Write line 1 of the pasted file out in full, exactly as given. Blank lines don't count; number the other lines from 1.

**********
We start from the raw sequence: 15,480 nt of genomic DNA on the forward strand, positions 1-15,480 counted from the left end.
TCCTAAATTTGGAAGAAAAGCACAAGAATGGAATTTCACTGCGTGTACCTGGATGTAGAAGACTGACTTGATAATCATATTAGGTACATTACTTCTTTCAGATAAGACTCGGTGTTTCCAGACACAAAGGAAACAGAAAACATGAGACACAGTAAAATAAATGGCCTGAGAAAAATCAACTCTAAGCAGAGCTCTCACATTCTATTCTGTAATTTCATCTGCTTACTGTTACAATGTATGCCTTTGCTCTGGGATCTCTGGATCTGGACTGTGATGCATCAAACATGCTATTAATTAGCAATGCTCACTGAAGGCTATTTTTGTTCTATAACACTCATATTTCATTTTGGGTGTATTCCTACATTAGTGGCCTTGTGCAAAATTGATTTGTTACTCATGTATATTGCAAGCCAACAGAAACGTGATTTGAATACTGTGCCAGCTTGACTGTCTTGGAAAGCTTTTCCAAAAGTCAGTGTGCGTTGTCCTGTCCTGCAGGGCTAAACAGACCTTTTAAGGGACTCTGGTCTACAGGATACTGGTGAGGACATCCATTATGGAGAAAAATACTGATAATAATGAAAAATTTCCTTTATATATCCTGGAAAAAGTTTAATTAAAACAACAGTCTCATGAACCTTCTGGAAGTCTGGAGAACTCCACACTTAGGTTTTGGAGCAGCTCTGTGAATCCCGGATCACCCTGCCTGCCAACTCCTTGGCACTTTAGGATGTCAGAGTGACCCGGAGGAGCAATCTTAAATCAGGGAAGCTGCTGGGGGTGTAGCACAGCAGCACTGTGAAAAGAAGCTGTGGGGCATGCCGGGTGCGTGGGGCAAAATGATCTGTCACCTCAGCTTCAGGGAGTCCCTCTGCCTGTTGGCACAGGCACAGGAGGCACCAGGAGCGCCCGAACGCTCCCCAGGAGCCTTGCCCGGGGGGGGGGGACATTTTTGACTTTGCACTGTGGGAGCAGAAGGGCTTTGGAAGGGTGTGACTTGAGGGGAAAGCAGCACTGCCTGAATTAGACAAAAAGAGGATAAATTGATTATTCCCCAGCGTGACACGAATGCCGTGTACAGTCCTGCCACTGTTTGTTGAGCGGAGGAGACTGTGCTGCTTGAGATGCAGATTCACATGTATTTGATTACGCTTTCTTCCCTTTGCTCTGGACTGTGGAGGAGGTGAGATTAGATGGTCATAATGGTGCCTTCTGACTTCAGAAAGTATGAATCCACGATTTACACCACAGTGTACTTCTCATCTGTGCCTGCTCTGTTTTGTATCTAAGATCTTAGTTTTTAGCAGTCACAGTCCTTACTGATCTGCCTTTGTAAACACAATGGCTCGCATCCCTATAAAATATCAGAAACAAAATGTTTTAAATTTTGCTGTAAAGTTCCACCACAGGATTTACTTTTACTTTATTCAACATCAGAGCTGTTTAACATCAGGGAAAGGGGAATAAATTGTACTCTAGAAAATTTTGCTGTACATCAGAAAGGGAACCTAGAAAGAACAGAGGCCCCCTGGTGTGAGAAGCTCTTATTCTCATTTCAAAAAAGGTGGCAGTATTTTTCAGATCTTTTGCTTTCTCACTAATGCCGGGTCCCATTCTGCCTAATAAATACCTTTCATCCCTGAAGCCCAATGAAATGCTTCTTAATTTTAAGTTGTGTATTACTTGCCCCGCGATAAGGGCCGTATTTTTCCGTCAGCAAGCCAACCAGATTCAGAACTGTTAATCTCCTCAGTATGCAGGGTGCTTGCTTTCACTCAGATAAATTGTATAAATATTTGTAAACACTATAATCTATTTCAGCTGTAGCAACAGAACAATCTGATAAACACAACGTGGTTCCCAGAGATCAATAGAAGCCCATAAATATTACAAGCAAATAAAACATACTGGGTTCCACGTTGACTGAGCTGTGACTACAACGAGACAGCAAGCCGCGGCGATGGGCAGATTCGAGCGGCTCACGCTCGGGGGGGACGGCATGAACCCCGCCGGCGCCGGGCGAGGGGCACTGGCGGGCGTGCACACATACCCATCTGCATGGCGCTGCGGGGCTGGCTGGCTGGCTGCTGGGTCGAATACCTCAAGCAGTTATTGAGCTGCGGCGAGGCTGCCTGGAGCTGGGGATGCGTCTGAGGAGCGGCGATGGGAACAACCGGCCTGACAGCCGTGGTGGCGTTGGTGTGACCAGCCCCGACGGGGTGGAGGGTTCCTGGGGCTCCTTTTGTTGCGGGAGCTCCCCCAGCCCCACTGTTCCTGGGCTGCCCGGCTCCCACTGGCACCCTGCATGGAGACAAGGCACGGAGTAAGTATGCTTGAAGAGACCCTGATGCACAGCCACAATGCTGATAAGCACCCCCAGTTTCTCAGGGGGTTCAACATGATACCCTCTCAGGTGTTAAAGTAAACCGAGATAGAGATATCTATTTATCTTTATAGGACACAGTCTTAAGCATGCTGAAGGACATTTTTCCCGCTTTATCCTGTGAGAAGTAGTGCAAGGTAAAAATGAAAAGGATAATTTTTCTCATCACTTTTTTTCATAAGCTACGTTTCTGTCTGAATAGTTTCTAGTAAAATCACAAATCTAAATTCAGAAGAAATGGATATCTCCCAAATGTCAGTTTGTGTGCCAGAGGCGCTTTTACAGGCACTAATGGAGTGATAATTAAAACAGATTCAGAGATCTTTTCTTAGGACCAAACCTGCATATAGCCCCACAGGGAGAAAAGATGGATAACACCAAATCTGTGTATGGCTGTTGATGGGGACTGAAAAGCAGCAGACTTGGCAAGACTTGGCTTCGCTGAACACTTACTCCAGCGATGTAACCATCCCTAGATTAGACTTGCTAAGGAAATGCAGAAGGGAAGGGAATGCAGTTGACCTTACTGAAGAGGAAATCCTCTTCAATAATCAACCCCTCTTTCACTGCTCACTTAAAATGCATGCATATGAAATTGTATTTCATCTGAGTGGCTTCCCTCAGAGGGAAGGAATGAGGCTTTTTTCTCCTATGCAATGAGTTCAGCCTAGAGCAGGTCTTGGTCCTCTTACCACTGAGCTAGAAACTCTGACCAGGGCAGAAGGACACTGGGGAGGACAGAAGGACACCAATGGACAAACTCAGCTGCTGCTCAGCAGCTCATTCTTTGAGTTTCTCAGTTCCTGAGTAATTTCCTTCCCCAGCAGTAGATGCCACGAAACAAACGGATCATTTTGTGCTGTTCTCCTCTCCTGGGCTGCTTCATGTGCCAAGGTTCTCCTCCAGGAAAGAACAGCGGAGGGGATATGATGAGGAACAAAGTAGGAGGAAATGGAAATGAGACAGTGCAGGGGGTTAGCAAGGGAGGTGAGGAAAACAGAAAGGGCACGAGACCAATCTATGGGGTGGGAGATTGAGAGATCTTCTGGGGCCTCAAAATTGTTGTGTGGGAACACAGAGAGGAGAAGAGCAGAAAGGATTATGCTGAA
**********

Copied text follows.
We start from the raw sequence: 15,480 nt of genomic DNA on the forward strand, positions 1-15,480 counted from the left end.